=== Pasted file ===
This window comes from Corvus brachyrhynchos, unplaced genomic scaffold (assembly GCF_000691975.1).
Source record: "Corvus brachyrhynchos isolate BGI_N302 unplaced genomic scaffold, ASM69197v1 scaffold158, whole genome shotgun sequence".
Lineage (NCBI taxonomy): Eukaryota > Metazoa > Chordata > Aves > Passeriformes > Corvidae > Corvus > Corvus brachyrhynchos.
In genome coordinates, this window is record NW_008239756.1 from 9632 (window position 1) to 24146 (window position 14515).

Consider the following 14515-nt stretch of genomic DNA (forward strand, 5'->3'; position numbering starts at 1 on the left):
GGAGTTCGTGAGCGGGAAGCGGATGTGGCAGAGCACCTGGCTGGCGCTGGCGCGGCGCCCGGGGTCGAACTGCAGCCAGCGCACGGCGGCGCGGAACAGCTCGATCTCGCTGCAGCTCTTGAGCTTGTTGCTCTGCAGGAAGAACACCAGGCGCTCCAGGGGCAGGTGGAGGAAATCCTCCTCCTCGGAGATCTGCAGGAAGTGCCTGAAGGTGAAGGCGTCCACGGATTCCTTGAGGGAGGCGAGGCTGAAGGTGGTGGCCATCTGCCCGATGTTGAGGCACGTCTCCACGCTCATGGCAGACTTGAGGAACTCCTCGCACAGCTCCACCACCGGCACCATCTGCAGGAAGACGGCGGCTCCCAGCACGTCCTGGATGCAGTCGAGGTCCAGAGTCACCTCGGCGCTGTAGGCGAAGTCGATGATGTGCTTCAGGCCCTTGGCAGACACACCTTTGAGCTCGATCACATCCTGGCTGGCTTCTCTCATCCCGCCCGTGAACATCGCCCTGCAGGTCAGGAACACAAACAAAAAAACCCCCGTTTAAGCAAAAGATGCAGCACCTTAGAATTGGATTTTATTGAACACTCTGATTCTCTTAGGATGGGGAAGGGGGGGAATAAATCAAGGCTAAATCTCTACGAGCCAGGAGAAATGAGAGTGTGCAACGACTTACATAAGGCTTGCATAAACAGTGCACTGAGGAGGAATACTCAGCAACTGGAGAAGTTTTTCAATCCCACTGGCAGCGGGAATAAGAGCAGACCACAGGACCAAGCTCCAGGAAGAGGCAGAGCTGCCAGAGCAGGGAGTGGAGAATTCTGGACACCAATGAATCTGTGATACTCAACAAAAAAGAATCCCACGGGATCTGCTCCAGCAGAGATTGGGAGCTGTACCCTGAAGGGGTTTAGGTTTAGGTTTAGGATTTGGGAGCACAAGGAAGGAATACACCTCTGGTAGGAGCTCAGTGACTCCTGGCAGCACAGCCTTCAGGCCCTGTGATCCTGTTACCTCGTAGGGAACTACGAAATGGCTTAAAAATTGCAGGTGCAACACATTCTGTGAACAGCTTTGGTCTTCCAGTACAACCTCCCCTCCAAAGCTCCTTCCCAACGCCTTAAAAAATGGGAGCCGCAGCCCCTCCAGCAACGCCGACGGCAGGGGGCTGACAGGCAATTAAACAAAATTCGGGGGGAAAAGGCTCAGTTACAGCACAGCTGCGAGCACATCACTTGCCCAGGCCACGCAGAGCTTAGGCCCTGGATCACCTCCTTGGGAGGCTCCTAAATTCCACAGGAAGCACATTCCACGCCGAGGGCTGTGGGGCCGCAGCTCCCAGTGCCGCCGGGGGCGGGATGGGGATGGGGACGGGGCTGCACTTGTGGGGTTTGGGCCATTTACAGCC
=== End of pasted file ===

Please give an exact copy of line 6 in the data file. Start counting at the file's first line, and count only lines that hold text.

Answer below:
GGAGTTCGTGAGCGGGAAGCGGATGTGGCAGAGCACCTGGCTGGCGCTGGCGCGGCGCCCGGGGTCGAACTGCAGCCAGCGCACGGCGGCGCGGAACAGCTCGATCTCGCTGCAGCTCTTGAGCTTGTTGCTCTGCAGGAAGAACACCAGGCGCTCCAGGGGCAGGTGGAGGAAATCCTCCTCCTCGGAGATCTGCAGGAAGTGCCTGAAGGTGAAGGCGTCCACGGATTCCTTGAGGGAGGCGAGGCTGAAGGTGGTGGCCATCTGCCCGATGTTGAGGCACGTCTCCACGCTCATGGCAGACTTGAGGAACTCCTCGCACAGCTCCACCACCGGCACCATCTGCAGGAAGACGGCGGCTCCCAGCACGTCCTGGATGCAGTCGAGGTCCAGAGTCACCTCGGCGCTGTAGGCGAAGTCGATGATGTGCTTCAGGCCCTTGGCAGACACACCTTTGAGCTCGATCACATCCTGGCTGGCTTCTCTCATCCCGCCCGTGAACATCGCCCTGCAGGTCAGGAACACAAACAAAAAAACCCCCGTTTAAGCAAAAGATGCAGCACCTTAGAATTGGATTTTATTGAACACTCTGATTCTCTTAGGATGGGGAAGGGGGGGAATAAATCAAGGCTAAATCTCTACGAGCCAGGAGAAATGAGAGTGTGCAACGACTTACATAAGGCTTGCATAAACAGTGCACTGAGGAGGAATACTCAGCAACTGGAGAAGTTTTTCAATCCCACTGGCAGCGGGAATAAGAGCAGACCACAGGACCAAGCTCCAGGAAGAGGCAGAGCTGCCAGAGCAGGGAGTGGAGAATTCTGGACACCAATGAATCTGTGATACTCAACAAAAAAGAATCCCACGGGATCTGCTCCAGCAGAGATTGGGAGCTGTACCCTGAAGGGGTTTAGGTTTAGGTTTAGGATTTGGGAGCACAAGGAAGGAATACACCTCTGGTAGGAGCTCAGTGACTCCTGGCAGCACAGCCTTCAGGCCCTGTGATCCTGTTACCTCGTAGGGAACTACGAAATGGCTTAAAAATTGCAGGTGCAACACATTCTGTGAACAGCTTTGGTCTTCCAGTACAACCTCCCCTCCAAAGCTCCTTCCCAACGCCTTAAAAAATGGGAGCCGCAGCCCCTCCAGCAACGCCGACGGCAGGGGGCTGACAGGCAATTAAACAAAATTCGGGGGGAAAAGGCTCAGTTACAGCACAGCTGCGAGCACATCACTTGCCCAGGCCACGCAGAGCTTAGGCCCTGGATCACCTCCTTGGGAGGCTCCTAAATTCCACAGGAAGCACATTCCACGCCGAGGGCTGTGGGGCCGCAGCTCCCAGTGCCGCCGGGGGCGGGATGGGGATGGGGACGGGGCTGCACTTGTGGGGTTTGGGCCATTTACAGCC